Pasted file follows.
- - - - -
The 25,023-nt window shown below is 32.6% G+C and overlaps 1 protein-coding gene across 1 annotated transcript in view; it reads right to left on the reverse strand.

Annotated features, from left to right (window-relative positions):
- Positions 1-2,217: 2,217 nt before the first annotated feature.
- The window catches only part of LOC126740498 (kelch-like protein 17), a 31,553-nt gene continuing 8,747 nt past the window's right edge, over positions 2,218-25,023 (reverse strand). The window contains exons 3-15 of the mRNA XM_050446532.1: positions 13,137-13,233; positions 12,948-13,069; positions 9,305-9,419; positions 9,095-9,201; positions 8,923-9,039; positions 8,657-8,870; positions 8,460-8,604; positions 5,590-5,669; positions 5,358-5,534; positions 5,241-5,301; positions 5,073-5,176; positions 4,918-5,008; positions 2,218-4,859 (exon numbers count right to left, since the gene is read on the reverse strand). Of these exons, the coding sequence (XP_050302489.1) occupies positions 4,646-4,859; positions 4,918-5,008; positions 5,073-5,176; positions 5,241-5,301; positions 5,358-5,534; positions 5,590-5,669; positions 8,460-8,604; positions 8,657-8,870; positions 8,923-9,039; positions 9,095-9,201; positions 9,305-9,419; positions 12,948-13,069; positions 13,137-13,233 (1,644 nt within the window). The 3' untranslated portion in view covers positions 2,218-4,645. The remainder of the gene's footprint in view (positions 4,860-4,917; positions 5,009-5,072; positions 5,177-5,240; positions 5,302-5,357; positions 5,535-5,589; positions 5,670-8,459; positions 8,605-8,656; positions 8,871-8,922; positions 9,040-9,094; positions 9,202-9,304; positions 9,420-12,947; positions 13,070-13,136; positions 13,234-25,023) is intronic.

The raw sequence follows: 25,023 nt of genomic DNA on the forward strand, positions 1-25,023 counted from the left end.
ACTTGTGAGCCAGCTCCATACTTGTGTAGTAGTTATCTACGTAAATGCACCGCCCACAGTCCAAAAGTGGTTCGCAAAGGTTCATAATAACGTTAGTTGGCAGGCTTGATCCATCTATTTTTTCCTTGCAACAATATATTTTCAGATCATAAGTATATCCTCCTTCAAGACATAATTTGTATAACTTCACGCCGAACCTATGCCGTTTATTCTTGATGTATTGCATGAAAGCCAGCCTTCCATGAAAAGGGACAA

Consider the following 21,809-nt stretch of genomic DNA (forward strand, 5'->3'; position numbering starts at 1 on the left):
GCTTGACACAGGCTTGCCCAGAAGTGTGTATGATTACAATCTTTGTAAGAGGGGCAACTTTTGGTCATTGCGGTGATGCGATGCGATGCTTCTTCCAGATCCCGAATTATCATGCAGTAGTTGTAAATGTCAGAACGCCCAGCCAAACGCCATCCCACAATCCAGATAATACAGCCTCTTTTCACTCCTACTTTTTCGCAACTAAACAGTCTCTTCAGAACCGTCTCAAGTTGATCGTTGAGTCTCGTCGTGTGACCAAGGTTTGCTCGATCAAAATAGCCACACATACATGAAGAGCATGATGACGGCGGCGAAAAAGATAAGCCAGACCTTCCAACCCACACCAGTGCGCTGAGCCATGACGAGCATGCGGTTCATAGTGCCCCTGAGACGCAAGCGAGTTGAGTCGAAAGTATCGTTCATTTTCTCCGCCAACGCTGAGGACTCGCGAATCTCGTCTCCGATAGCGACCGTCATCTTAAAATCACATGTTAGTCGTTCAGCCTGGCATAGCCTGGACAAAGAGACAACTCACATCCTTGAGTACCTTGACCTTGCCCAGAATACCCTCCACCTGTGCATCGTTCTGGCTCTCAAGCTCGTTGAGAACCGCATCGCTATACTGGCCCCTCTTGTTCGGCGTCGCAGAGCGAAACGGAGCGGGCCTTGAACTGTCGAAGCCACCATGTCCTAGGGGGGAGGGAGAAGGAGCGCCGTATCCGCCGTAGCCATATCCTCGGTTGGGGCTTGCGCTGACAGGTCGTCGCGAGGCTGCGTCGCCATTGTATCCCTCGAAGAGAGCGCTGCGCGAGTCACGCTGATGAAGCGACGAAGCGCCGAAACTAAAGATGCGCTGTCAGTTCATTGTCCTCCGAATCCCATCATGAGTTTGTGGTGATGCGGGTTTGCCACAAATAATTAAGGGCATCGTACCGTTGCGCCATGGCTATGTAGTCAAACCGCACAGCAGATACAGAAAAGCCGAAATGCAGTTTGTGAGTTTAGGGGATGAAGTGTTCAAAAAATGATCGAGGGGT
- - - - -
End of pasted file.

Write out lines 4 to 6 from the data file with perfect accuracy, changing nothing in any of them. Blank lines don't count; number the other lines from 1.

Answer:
- The window catches only part of LOC126740498 (kelch-like protein 17), a 31,553-nt gene continuing 8,747 nt past the window's right edge, over positions 2,218-25,023 (reverse strand). The window contains exons 3-15 of the mRNA XM_050446532.1: positions 13,137-13,233; positions 12,948-13,069; positions 9,305-9,419; positions 9,095-9,201; positions 8,923-9,039; positions 8,657-8,870; positions 8,460-8,604; positions 5,590-5,669; positions 5,358-5,534; positions 5,241-5,301; positions 5,073-5,176; positions 4,918-5,008; positions 2,218-4,859 (exon numbers count right to left, since the gene is read on the reverse strand). Of these exons, the coding sequence (XP_050302489.1) occupies positions 4,646-4,859; positions 4,918-5,008; positions 5,073-5,176; positions 5,241-5,301; positions 5,358-5,534; positions 5,590-5,669; positions 8,460-8,604; positions 8,657-8,870; positions 8,923-9,039; positions 9,095-9,201; positions 9,305-9,419; positions 12,948-13,069; positions 13,137-13,233 (1,644 nt within the window). The 3' untranslated portion in view covers positions 2,218-4,645. The remainder of the gene's footprint in view (positions 4,860-4,917; positions 5,009-5,072; positions 5,177-5,240; positions 5,302-5,357; positions 5,535-5,589; positions 5,670-8,459; positions 8,605-8,656; positions 8,871-8,922; positions 9,040-9,094; positions 9,202-9,304; positions 9,420-12,947; positions 13,070-13,136; positions 13,234-25,023) is intronic.

The raw sequence follows: 25,023 nt of genomic DNA on the forward strand, positions 1-25,023 counted from the left end.
ACTTGTGAGCCAGCTCCATACTTGTGTAGTAGTTATCTACGTAAATGCACCGCCCACAGTCCAAAAGTGGTTCGCAAAGGTTCATAATAACGTTAGTTGGCAGGCTTGATCCATCTATTTTTTCCTTGCAACAATATATTTTCAGATCATAAGTATATCCTCCTTCAAGACATAATTTGTATAACTTCACGCCGAACCTATGCCGTTTATTCTTGATGTATTGCATGAAAGCCAGCCTTCCATGAAAAGGGACAA